connect patients to healthcare services, provide reimbursement for services
rendered, facilitate financing, and manage relationships with purchasers.
In the current care delivery and financing paradigm, these
day-to-day administrative activities are key to making the U.S. healthcare
system work. However, the status quo is threatened as customers and provides
experience business interruption on a massive scale due to COVID-19.
In this paper, Milliman’s Barbara Culley, Maureen Lewis, and Andrew Naugle identify five key payer functions are likely to be affected by the COVID-19 pandemic and actions payers can take to ensure business continuity while enhancing their contributions to the value chain.
This Society of Actuaries article by Jeff Anderson and Mike Bergerson explores the advantages and disadvantages of long-term care policy buyouts from various stakeholder perspectives. It also discusses actuarial implications for a carrier thinking about offering a buyout plan.
Last year, the U.S. Department of Health and Human Services announced a new payment model called Direct Contracting for entities that want to take on risk for fee-for-service (FFS) Medicare beneficiary expenditures. This program built upon existing Centers for Medicare and Medicaid Services (CMS) efforts to reduce healthcare expenditures while attempting to improve the quality of care for FFS Medicare beneficiaries. Although Direct Contracting is designed to appeal to a wide range of entities (including those that have not previously participated in risk programs with CMS) many current Medicare Shared Savings Program (MSSP) and Next Generation accountable care organizations (ACOs) are naturally going to want to understand the potential pros and cons of this program, and how it compares to their current ACO risk-sharing structures.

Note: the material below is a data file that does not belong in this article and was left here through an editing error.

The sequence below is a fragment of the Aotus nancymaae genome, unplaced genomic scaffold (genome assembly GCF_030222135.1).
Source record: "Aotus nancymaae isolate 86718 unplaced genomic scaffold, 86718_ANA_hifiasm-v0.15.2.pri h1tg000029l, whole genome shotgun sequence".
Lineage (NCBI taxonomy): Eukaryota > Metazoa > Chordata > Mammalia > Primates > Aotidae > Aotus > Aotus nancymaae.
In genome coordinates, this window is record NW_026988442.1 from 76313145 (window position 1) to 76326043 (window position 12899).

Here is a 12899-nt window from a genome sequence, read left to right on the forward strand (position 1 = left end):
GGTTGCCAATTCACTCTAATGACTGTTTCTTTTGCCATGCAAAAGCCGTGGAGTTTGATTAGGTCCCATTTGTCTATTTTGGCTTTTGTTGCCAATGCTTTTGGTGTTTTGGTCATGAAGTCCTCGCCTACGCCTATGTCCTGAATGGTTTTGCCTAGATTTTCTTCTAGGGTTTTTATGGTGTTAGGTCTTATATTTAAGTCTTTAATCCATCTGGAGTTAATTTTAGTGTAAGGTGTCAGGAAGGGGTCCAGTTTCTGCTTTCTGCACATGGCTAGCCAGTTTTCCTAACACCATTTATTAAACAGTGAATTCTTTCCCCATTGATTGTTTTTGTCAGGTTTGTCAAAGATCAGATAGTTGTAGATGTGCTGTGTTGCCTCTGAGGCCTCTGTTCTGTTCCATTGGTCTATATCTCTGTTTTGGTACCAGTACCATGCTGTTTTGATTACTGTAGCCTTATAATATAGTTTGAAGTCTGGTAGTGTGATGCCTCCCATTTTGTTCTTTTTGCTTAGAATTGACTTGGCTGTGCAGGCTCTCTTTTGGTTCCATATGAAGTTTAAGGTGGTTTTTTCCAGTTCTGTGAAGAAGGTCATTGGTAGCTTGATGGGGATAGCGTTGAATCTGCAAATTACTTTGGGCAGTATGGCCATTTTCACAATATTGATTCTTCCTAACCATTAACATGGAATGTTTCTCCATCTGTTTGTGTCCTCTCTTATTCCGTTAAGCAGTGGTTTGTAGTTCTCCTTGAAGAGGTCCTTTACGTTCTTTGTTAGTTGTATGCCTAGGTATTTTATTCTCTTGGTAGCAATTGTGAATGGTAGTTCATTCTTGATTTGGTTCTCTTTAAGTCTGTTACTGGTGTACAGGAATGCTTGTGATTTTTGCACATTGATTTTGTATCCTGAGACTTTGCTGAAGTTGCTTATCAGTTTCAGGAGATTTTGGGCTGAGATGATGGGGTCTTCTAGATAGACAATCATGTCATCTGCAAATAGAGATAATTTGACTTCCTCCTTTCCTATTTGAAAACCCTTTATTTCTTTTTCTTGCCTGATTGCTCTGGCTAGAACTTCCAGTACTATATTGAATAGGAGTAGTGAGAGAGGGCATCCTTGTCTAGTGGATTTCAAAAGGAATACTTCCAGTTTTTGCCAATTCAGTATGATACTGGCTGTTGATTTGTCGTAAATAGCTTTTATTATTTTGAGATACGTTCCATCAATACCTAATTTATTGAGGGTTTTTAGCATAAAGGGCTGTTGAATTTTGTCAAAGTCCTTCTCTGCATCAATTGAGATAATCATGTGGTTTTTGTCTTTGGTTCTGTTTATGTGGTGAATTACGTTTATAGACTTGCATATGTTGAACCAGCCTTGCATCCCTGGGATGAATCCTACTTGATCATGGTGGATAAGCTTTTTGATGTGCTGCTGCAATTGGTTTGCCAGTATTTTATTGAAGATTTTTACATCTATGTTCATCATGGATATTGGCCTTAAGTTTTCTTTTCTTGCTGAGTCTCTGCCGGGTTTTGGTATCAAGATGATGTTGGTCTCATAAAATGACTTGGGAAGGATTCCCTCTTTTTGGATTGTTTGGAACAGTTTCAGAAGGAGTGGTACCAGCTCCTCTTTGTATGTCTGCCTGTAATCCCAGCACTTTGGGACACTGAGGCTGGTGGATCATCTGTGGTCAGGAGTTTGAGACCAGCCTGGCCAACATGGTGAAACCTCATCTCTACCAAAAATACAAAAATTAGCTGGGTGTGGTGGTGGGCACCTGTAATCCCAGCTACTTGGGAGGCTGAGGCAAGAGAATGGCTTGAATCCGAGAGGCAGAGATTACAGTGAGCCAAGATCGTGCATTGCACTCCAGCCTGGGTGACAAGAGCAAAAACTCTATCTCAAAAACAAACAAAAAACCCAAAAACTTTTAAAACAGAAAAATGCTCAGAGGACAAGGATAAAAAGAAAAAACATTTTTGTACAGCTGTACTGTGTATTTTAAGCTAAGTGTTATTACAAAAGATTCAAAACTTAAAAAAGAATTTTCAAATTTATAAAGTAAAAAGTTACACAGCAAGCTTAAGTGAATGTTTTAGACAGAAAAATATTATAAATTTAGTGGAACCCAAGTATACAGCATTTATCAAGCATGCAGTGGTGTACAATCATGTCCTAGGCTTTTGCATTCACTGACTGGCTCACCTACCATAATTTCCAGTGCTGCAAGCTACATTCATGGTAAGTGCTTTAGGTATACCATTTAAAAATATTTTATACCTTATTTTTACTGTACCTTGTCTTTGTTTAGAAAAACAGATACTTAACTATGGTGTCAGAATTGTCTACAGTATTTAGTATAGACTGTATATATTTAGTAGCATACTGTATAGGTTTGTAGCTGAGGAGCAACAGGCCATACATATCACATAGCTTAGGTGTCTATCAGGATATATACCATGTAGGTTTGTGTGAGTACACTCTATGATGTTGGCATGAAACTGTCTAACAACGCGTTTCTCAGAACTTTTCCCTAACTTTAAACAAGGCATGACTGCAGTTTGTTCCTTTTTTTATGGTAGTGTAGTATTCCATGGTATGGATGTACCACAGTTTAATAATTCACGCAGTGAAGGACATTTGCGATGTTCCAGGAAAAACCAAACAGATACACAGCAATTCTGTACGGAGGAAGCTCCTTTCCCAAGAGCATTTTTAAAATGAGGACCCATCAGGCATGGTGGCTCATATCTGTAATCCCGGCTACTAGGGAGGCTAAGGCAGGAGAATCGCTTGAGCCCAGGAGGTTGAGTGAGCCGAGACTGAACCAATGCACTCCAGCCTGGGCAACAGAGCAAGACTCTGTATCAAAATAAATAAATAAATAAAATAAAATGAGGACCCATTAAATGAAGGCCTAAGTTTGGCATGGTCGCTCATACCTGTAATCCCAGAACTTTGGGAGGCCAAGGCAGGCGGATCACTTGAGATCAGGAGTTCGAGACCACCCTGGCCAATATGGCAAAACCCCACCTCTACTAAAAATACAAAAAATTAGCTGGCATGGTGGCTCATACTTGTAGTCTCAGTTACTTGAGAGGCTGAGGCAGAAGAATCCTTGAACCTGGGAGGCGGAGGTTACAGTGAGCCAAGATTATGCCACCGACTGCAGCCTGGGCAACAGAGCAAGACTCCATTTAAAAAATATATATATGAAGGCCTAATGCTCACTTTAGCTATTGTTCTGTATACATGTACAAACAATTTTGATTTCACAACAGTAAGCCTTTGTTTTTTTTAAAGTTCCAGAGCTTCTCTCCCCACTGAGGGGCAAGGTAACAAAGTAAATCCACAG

In this paper, Milliman’s Colleen Norris, Brent Jensen, and Dustin Grzeskowiak provide an in-depth technical evaluation of Direct Contracting, based on the CMS request for applications, along with comparisons to its sister programs MSSP and Next Generation ACO.
The long-term care (LTC) insurance industry has been getting a lot of attention lately. At least one state-level government, Washington, has developed and adopted a social program that targets the need for LTC insurance. Several other states have taken developmental steps to address LTC needs through similar programs or by other means.
The need for LTC services has been fairly well documented since the inception of the private LTC insurance industry in the 1980s. Many Americans rely solely on the coverage from existing social programs (i.e., Medicare and Medicaid) and/or self-funding to cover LTC services. Based on estimates from 2014, only 11% of adults ages 65 and over living in non-facility care settings were covered by private LTC insurance. Additionally, the number of insurance companies offering traditional LTC coverage has decreased since the product was first introduced. The need for LTC is not going away, especially as the population continues to age.
In this article, Milliman’s Stephanie Moench and Shawn Stender discuss the future of the LTC insurance industry.